Featured Research

from universities, journals, and other organizations

Long Debate Ended Over Cause, Demise Of Ice Ages? Research Into Earth's Wobble

Date:
August 7, 2009
Source:
Oregon State University
Summary:
Researchers have largely put to rest a long debate on the underlying mechanism that has caused periodic ice ages on Earth for the past 2.5 million years -- they are ultimately linked to slight shifts in solar radiation caused by predictable changes in Earth's rotation and axis.

New research concludes that the known wobbles in Earth's rotation caused global ice levels to reach their peak about 26,000 years ago, stabilize for 7,000 years and then begin melting 19,000 years ago, eventually bringing to an end the last ice age.
Credit: iStockphoto

Researchers have largely put to rest a long debate on the underlying mechanism that has caused periodic ice ages on Earth for the past 2.5 million years – they are ultimately linked to slight shifts in solar radiation caused by predictable changes in Earth's rotation and axis.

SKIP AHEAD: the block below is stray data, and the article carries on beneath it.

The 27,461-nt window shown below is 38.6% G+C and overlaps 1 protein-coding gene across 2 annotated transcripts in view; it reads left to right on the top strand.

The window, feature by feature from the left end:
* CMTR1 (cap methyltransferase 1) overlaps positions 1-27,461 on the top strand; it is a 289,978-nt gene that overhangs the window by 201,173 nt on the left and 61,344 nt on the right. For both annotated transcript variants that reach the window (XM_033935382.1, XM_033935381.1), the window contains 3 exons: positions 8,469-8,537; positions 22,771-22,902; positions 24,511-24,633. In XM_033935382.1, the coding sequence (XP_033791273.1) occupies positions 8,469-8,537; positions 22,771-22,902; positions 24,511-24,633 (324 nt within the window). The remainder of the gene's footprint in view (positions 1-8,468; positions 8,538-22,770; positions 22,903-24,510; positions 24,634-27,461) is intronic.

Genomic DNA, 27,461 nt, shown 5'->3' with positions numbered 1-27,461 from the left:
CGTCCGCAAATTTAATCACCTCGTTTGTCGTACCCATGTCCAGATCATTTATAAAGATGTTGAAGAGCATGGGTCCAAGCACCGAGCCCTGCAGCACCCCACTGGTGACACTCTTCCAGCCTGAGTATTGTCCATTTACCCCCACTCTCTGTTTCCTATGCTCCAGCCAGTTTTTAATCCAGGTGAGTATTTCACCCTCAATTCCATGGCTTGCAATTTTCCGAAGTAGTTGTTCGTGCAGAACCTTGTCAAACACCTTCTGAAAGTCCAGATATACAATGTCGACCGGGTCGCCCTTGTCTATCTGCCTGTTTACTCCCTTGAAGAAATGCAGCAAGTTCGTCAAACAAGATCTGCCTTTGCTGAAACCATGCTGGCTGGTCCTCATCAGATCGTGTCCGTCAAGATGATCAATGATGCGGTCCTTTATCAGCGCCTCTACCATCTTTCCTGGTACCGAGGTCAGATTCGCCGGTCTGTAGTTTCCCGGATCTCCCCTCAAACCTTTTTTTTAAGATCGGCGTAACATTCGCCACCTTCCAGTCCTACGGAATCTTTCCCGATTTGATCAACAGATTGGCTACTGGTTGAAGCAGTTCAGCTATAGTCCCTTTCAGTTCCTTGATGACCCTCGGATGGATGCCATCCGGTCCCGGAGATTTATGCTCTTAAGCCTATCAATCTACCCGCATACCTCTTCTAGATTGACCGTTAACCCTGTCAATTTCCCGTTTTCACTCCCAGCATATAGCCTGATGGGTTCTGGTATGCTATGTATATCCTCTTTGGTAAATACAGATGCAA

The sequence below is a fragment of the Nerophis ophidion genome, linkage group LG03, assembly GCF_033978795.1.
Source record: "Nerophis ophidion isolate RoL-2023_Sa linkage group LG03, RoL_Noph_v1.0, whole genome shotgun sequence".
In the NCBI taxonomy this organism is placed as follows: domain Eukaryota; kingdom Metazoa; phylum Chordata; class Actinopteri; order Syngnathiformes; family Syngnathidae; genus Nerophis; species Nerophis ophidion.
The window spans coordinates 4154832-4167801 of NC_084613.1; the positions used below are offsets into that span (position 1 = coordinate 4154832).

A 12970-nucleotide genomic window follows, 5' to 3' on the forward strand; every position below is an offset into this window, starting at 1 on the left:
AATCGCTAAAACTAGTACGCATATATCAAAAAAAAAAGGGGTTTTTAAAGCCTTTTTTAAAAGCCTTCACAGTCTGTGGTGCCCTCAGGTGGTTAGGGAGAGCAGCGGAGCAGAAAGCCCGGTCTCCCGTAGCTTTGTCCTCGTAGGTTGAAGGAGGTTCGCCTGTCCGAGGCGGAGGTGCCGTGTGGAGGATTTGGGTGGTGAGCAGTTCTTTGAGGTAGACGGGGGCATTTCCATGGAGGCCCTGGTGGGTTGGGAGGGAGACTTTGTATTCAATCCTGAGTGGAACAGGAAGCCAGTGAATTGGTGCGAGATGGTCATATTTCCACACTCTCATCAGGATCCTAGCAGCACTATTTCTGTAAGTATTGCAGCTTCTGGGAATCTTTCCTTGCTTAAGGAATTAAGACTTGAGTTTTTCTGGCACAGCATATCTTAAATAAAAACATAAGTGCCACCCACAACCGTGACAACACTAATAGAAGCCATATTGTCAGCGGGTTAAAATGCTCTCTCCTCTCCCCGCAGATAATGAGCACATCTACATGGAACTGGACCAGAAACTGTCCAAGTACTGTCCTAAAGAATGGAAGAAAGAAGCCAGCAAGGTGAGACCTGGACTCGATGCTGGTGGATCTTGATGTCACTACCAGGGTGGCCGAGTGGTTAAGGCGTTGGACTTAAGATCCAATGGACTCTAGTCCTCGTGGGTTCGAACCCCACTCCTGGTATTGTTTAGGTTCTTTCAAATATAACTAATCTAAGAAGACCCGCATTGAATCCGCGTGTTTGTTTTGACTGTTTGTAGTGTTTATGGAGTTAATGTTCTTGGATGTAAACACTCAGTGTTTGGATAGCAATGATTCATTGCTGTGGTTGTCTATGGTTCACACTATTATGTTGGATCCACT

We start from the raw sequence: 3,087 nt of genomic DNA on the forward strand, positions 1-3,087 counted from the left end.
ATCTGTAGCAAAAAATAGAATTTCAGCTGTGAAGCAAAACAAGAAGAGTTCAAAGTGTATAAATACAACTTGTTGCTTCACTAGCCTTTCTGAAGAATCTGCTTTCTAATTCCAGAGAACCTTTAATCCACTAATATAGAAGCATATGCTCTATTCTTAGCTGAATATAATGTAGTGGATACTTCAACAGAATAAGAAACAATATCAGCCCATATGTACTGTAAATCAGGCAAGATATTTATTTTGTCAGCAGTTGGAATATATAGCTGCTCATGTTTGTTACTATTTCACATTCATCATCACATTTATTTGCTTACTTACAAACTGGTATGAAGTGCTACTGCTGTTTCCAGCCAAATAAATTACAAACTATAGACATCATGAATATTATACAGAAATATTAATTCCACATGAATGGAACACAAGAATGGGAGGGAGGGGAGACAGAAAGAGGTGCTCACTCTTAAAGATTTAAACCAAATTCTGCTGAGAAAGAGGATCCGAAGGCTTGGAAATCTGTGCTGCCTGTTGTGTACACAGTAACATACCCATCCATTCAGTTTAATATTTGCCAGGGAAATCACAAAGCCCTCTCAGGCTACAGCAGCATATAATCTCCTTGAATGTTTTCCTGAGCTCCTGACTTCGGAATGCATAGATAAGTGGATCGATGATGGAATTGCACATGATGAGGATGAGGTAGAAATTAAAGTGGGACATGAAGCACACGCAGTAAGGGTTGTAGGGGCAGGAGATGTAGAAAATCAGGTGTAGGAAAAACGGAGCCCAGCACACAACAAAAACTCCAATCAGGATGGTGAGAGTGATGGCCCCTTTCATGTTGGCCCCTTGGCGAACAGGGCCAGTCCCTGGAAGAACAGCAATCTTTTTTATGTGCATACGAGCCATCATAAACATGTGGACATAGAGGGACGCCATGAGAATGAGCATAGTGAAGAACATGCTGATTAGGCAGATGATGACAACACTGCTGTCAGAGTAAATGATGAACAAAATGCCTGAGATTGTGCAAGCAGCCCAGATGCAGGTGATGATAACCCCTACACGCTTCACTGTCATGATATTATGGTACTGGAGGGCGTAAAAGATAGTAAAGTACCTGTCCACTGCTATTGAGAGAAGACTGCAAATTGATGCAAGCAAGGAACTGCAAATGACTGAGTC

In a publication to be released Friday in the journal Science, researchers from Oregon State University and other institutions conclude that the known wobbles in Earth's rotation caused global ice levels to reach their peak about 26,000 years ago, stabilize for 7,000 years and then begin melting 19,000 years ago, eventually bringing to an end the last ice age.

The melting was first caused by more solar radiation, not changes in carbon dioxide levels or ocean temperatures, as some scientists have suggested in recent years.

"Solar radiation was the trigger that started the ice melting, that's now pretty certain," said Peter Clark, a professor of geosciences at OSU. "There were also changes in atmospheric carbon dioxide levels and ocean circulation, but those happened later and amplified a process that had already begun."